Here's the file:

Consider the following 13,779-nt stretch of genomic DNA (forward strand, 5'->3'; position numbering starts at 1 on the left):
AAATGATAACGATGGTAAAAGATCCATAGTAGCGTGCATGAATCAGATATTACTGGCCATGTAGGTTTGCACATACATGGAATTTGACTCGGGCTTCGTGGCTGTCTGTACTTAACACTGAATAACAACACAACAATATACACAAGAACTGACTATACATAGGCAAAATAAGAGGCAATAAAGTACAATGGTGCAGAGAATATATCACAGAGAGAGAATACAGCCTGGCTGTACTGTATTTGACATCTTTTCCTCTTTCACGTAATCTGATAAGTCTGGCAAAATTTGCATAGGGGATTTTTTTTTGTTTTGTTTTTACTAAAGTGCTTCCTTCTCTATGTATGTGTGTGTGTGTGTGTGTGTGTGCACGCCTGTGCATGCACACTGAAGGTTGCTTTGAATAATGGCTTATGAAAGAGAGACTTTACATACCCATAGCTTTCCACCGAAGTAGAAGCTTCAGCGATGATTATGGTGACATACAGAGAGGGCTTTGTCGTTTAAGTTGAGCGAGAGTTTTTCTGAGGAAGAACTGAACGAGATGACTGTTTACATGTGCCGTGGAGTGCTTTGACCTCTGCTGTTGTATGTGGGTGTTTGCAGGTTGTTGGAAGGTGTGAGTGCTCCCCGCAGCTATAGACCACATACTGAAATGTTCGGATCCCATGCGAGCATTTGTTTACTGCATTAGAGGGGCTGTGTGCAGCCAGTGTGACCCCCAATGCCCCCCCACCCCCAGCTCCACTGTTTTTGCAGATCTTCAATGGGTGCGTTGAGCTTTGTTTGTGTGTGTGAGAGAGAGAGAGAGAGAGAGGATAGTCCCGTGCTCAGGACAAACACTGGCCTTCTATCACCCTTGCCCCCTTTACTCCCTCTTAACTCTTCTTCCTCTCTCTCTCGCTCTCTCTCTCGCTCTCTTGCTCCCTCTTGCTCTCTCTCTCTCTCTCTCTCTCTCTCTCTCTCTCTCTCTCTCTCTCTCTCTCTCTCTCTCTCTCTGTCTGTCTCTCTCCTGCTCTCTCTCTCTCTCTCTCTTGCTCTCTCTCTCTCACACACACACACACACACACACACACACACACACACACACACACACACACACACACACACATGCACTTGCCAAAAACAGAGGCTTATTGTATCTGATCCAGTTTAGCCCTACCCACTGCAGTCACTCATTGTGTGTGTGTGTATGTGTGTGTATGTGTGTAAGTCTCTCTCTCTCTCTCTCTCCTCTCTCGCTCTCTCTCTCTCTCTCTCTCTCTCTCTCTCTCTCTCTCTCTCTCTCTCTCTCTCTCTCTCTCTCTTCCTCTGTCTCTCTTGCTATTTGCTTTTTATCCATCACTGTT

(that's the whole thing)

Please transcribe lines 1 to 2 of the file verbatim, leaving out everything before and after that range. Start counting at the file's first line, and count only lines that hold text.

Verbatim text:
Consider the following 13,779-nt stretch of genomic DNA (forward strand, 5'->3'; position numbering starts at 1 on the left):
AAATGATAACGATGGTAAAAGATCCATAGTAGCGTGCATGAATCAGATATTACTGGCCATGTAGGTTTGCACATACATGGAATTTGACTCGGGCTTCGTGGCTGTCTGTACTTAACACTGAATAACAACACAACAATATACACAAGAACTGACTATACATAGGCAAAATAAGAGGCAATAAAGTACAATGGTGCAGAGAATATATCACAGAGAGAGAATACAGCCTGGCTGTACTGTATTTGACATCTTTTCCTCTTTCACGTAATCTGATAAGTCTGGCAAAATTTGCATAGGGGATTTTTTTTTGTTTTGTTTTTACTAAAGTGCTTCCTTCTCTATGTATGTGTGTGTGTGTGTGTGTGTGTGCACGCCTGTGCATGCACACTGAAGGTTGCTTTGAATAATGGCTTATGAAAGAGAGACTTTACATACCCATAGCTTTCCACCGAAGTAGAAGCTTCAGCGATGATTATGGTGACATACAGAGAGGGCTTTGTCGTTTAAGTTGAGCGAGAGTTTTTCTGAGGAAGAACTGAACGAGATGACTGTTTACATGTGCCGTGGAGTGCTTTGACCTCTGCTGTTGTATGTGGGTGTTTGCAGGTTGTTGGAAGGTGTGAGTGCTCCCCGCAGCTATAGACCACATACTGAAATGTTCGGATCCCATGCGAGCATTTGTTTACTGCATTAGAGGGGCTGTGTGCAGCCAGTGTGACCCCCAATGCCCCCCCACCCCCAGCTCCACTGTTTTTGCAGATCTTCAATGGGTGCGTTGAGCTTTGTTTGTGTGTGTGAGAGAGAGAGAGAGAGAGAGGATAGTCCCGTGCTCAGGACAAACACTGGCCTTCTATCACCCTTGCCCCCTTTACTCCCTCTTAACTCTTCTTCCTCTCTCTCTCGCTCTCTCTCTCGCTCTCTTGCTCCCTCTTGCTCTCTCTCTCTCTCTCTCTCTCTCTCTCTCTCTCTCTCTCTCTCTCTCTCTCTCTCTCTCTCTCTGTCTGTCTCTCTCCTGCTCTCTCTCTCTCTCTCTCTTGCTCTCTCTCTCTCACACACACACACACACACACACACACACACACACACACACACACACACACACACACACACATGCACTTGCCAAAAACAGAGGCTTATTGTATCTGATCCAGTTTAGCCCTACCCACTGCAGTCACTCATTGTGTGTGTGTGTATGTGTGTGTATGTGTGTAAGTCTCTCTCTCTCTCTCTCTCCTCTCTCGCTCTCTCTCTCTCTCTCTCTCTCTCTCTCTCTCTCTCTCTCTCTCTCTCTCTCTCTCTCTCTCTCTTCCTCTGTCTCTCTTGCTATTTGCTTTTTATCCATCACTGTT